What’s the best size for your business card?

When it comes to business card design there are tons and tons of options you can use to stand out. There are different sizes, shapes, finishes, paper weights and styles but when it comes to your business card size, what's the best size?

The standard dimensions for a business card are 3.5”x2”. It may seem novel to have a card that is larger or smaller and draws attention to it by being an odd size, but as a designer I always recommend using the standard size. There is a good chance it will get lost or discarded because it doesn’t line up with the others and it ends up feeling like a bit of a misfit.

Typically, business cards are horizontal but if you have lists of services or you are working with an image or logo that works better vertically, a vertical card is perfectly fine. I would recommend that if you go vertical, you do so for both sides. The same goes for a horizontal card; switching orientations from the front to the back feels choppy and awkward.

If you're feeling like this is a boring choice, I recommend going with a jazzier paper or adding a finishing option like edge painting or a foil stamp.

Need more design tips? Check out my Design & Branding guide that includes all of my design secrets in one handy little guide, perfect for designers, students or new business owners who are ready to look their very best.

BONUS! Generate the best ideas using my free Brainstorm Like a Pro ebook, get it here for FREE

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5 Ways to Spot a Career Freelancer

There are two categories of freelancers and knowing how to spot the difference between the two will help you make the best decision when looking for some help. Temporary freelancers are just what the name implies, they may be currently transitioning between jobs, trying to make some extra cash on the side or freelancing as a hobby as projects pop up. This type of contractor might not be the best fit for you if you're looking for someone who's going to be reliable and with you for the long haul. The other type of freelancer is the career freelancer, this type of worker is going to be the best fit if you're looking for reliable talent who will be there indefinitely to help you with your business, below are 5 ways you can spot a career freelancer.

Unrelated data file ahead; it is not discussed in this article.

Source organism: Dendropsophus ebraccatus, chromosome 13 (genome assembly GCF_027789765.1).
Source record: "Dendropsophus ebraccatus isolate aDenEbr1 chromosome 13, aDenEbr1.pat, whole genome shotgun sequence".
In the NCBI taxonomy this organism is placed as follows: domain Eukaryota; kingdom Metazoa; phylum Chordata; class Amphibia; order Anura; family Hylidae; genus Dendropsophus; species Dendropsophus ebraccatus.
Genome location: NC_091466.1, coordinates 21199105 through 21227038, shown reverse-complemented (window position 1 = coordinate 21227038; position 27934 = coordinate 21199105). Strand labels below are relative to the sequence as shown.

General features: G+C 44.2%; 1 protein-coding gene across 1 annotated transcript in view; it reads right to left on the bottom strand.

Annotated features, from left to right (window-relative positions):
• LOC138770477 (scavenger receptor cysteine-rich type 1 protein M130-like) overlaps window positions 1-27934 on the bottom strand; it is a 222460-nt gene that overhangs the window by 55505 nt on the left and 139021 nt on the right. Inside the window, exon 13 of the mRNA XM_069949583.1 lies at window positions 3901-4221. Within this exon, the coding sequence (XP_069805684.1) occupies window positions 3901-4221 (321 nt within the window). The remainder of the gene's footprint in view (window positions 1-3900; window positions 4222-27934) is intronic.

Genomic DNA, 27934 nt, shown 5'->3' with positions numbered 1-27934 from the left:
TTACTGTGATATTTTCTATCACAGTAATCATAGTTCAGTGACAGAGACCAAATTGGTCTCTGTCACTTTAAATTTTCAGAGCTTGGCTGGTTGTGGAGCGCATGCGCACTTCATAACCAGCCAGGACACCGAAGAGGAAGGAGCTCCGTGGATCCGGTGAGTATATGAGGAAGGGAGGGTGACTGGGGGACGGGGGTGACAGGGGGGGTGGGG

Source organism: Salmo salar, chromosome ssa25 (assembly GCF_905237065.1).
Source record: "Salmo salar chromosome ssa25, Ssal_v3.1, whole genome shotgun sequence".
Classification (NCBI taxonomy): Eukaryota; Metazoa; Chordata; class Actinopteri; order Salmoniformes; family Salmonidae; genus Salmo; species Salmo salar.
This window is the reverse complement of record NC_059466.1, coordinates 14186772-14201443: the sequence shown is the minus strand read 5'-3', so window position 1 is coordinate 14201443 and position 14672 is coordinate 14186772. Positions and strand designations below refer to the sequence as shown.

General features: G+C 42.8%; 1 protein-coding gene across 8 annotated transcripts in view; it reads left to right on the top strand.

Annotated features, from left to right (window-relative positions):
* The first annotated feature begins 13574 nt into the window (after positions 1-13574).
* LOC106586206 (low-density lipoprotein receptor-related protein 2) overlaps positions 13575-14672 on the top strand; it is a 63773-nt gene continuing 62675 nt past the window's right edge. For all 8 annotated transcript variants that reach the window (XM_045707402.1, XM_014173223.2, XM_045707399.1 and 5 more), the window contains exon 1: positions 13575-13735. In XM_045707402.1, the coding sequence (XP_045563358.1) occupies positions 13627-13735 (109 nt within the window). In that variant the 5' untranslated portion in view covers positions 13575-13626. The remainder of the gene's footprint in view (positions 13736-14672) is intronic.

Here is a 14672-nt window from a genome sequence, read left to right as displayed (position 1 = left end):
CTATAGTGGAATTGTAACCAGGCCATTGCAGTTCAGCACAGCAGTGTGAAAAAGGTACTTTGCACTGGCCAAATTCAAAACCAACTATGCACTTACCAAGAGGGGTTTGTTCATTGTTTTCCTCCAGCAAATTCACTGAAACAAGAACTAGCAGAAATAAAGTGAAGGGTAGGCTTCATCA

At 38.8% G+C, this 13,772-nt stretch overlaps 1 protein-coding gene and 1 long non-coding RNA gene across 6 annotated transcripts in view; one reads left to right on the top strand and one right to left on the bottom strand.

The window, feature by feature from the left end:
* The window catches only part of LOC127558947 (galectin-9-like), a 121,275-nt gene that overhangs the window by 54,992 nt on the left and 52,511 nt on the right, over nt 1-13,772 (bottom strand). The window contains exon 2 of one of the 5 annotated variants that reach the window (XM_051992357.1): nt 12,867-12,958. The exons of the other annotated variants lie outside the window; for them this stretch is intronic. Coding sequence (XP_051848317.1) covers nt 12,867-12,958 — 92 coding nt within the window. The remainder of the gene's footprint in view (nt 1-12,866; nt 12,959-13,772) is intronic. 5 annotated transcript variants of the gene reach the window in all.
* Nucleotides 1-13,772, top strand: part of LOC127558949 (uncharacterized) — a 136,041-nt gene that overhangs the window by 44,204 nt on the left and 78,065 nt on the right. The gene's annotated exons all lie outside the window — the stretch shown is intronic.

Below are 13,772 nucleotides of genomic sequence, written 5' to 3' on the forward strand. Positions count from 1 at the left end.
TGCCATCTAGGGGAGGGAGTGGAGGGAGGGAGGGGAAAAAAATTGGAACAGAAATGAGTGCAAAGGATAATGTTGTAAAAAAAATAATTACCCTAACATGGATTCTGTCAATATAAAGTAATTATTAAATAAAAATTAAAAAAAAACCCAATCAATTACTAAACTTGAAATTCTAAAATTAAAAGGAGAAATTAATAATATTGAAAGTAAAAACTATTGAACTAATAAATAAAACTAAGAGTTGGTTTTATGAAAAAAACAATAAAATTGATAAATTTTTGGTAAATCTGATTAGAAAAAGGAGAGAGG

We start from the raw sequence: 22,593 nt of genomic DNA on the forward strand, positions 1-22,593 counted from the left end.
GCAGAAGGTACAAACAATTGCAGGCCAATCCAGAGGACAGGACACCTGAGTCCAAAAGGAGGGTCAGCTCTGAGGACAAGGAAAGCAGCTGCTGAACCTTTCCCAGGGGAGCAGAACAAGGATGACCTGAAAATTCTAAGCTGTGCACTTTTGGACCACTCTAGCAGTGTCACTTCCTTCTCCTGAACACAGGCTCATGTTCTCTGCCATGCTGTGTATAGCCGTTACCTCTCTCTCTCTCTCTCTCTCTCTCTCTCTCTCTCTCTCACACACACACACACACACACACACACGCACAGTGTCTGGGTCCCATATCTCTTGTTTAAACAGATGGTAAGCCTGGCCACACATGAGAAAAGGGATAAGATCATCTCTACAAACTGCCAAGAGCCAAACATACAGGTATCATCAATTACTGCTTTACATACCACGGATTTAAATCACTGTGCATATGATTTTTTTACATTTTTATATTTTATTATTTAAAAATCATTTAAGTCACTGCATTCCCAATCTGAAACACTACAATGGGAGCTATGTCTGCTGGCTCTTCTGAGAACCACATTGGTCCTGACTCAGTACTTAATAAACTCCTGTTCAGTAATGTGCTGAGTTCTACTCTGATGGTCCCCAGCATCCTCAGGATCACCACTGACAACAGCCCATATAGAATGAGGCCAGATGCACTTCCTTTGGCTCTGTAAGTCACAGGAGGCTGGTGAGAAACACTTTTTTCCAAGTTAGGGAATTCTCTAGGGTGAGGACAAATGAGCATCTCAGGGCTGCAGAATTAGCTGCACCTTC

1 - They work regular business hours

Not all career freelancers work exactly 9-5, but they should be keeping somewhat regular hours and you should have a good idea of when they will be available. If you're constantly playing phone tag, they're getting back to you days or weeks later and at odd hours, they might not be as dedicated as you are. Asking what their typical availability is should get you the answers you need.

2 - They treat their business like a business

Career freelancers usually have a great website that is a bit more robust than a typical portfolio style site that one would use for getting a job. You shouldn't see a resume, but you should see some recent work, some awards, a great bio, a services page, etc. They will also have some great branded materials, and have a distinct process for how they do things.

3 - They have a lot of experience

You can see from a portfolio the type of work they do, but talking to someone you should be able to get a deeper understanding of their level of experience. Have they been hired by big companies and have a history of challenging and varied work? Have they been freelancing for more than a few months? Have they ever worked on a project similar to the type of project you're needing to have done? How did it go? What were some challenges, how were those solved? A good career freelancer will be able to easily navigate challenging situations and working with difficult clients.

4 - You sometimes have to wait

Career freelancers are not always readily available, especially to new clients. Often times, you will have to wait a week or sometimes even a month for a project to kick off. While this can be irritating, it should be comforting to know they have lots of work and are dedicated to completing their existing projects before taking on more.